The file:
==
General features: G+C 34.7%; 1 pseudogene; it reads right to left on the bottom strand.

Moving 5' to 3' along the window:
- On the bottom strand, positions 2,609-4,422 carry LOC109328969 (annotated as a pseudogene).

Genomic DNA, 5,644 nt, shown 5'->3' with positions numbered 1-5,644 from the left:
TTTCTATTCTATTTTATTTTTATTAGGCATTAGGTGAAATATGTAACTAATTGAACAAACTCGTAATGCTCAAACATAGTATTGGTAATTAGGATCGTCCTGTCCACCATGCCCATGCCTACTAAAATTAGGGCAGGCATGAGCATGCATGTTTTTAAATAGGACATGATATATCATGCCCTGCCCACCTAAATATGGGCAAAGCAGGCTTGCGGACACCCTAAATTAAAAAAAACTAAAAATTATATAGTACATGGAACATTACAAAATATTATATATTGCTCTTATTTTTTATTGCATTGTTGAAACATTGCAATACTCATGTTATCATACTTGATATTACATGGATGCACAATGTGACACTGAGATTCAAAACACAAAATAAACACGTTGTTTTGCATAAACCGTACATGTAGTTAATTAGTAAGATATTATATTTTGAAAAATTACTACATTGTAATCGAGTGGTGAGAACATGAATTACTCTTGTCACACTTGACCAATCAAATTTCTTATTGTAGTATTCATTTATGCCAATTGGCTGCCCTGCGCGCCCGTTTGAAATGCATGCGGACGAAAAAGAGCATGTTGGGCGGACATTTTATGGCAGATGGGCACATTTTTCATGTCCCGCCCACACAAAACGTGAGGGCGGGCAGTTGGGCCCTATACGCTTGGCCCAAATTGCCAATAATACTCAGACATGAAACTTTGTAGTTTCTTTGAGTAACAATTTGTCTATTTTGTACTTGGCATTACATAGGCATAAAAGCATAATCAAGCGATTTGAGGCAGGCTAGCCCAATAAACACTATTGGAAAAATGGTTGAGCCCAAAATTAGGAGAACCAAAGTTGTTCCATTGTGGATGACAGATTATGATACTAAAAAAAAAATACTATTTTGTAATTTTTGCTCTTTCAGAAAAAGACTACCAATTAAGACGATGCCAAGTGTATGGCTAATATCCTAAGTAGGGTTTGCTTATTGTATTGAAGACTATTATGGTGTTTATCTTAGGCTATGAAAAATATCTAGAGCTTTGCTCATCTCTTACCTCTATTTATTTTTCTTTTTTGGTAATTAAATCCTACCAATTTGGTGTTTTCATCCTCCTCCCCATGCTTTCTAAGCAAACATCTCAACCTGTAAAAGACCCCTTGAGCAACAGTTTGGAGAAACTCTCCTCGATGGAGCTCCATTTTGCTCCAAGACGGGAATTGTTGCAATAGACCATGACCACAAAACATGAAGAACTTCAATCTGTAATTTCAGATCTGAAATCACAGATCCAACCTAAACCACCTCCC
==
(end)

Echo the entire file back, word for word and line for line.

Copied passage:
General features: G+C 34.7%; 1 pseudogene; it reads right to left on the bottom strand.

Moving 5' to 3' along the window:
- On the bottom strand, positions 2,609-4,422 carry LOC109328969 (annotated as a pseudogene).

Genomic DNA, 5,644 nt, shown 5'->3' with positions numbered 1-5,644 from the left:
TTTCTATTCTATTTTATTTTTATTAGGCATTAGGTGAAATATGTAACTAATTGAACAAACTCGTAATGCTCAAACATAGTATTGGTAATTAGGATCGTCCTGTCCACCATGCCCATGCCTACTAAAATTAGGGCAGGCATGAGCATGCATGTTTTTAAATAGGACATGATATATCATGCCCTGCCCACCTAAATATGGGCAAAGCAGGCTTGCGGACACCCTAAATTAAAAAAAACTAAAAATTATATAGTACATGGAACATTACAAAATATTATATATTGCTCTTATTTTTTATTGCATTGTTGAAACATTGCAATACTCATGTTATCATACTTGATATTACATGGATGCACAATGTGACACTGAGATTCAAAACACAAAATAAACACGTTGTTTTGCATAAACCGTACATGTAGTTAATTAGTAAGATATTATATTTTGAAAAATTACTACATTGTAATCGAGTGGTGAGAACATGAATTACTCTTGTCACACTTGACCAATCAAATTTCTTATTGTAGTATTCATTTATGCCAATTGGCTGCCCTGCGCGCCCGTTTGAAATGCATGCGGACGAAAAAGAGCATGTTGGGCGGACATTTTATGGCAGATGGGCACATTTTTCATGTCCCGCCCACACAAAACGTGAGGGCGGGCAGTTGGGCCCTATACGCTTGGCCCAAATTGCCAATAATACTCAGACATGAAACTTTGTAGTTTCTTTGAGTAACAATTTGTCTATTTTGTACTTGGCATTACATAGGCATAAAAGCATAATCAAGCGATTTGAGGCAGGCTAGCCCAATAAACACTATTGGAAAAATGGTTGAGCCCAAAATTAGGAGAACCAAAGTTGTTCCATTGTGGATGACAGATTATGATACTAAAAAAAAAATACTATTTTGTAATTTTTGCTCTTTCAGAAAAAGACTACCAATTAAGACGATGCCAAGTGTATGGCTAATATCCTAAGTAGGGTTTGCTTATTGTATTGAAGACTATTATGGTGTTTATCTTAGGCTATGAAAAATATCTAGAGCTTTGCTCATCTCTTACCTCTATTTATTTTTCTTTTTTGGTAATTAAATCCTACCAATTTGGTGTTTTCATCCTCCTCCCCATGCTTTCTAAGCAAACATCTCAACCTGTAAAAGACCCCTTGAGCAACAGTTTGGAGAAACTCTCCTCGATGGAGCTCCATTTTGCTCCAAGACGGGAATTGTTGCAATAGACCATGACCACAAAACATGAAGAACTTCAATCTGTAATTTCAGATCTGAAATCACAGATCCAACCTAAACCACCTCCC